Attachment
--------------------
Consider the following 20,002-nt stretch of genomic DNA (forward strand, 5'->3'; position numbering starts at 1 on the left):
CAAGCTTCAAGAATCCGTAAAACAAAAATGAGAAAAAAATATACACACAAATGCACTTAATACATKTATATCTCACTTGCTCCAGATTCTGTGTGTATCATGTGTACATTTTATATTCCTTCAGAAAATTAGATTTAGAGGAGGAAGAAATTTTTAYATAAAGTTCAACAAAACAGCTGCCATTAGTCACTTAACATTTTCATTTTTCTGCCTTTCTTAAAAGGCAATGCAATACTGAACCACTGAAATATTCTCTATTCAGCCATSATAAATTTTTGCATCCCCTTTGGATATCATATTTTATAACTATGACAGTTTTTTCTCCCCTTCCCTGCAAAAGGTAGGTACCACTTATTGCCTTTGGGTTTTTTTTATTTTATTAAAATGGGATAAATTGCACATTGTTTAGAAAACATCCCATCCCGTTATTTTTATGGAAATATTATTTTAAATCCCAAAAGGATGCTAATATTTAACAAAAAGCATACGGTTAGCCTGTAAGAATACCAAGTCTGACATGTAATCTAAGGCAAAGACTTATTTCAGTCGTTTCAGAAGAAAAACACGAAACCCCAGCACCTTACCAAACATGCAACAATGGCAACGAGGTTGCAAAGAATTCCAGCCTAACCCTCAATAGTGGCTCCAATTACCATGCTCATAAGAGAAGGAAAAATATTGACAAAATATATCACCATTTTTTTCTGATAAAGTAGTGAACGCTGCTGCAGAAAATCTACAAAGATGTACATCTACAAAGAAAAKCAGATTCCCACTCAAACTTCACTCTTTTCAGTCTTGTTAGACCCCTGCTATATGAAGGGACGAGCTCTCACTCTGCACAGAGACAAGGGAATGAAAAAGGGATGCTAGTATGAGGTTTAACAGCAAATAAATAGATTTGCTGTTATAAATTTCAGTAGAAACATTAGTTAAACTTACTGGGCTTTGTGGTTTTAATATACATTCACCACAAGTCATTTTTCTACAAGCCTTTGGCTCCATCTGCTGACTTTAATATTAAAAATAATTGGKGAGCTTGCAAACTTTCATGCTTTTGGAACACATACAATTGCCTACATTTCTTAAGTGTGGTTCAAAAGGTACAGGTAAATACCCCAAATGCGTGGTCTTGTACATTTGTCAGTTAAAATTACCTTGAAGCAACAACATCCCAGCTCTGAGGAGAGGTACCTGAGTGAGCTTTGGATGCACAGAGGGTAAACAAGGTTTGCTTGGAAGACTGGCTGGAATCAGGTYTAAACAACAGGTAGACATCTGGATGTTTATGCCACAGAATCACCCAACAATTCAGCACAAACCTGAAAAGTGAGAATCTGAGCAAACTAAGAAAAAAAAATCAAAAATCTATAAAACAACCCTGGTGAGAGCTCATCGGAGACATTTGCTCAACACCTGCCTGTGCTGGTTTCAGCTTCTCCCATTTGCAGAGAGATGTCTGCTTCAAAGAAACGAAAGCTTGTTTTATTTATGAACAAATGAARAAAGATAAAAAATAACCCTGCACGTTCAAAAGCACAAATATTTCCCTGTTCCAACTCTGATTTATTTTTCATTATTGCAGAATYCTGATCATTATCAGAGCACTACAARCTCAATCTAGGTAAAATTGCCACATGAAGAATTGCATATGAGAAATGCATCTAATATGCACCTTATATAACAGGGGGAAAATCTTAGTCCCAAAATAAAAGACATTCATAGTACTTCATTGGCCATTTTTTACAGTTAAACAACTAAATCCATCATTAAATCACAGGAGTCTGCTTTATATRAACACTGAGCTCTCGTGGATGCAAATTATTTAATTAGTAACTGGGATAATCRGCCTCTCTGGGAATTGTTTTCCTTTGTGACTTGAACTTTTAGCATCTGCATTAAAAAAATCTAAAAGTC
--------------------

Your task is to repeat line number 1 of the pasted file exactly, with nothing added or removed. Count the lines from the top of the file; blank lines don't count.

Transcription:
Consider the following 20,002-nt stretch of genomic DNA (forward strand, 5'->3'; position numbering starts at 1 on the left):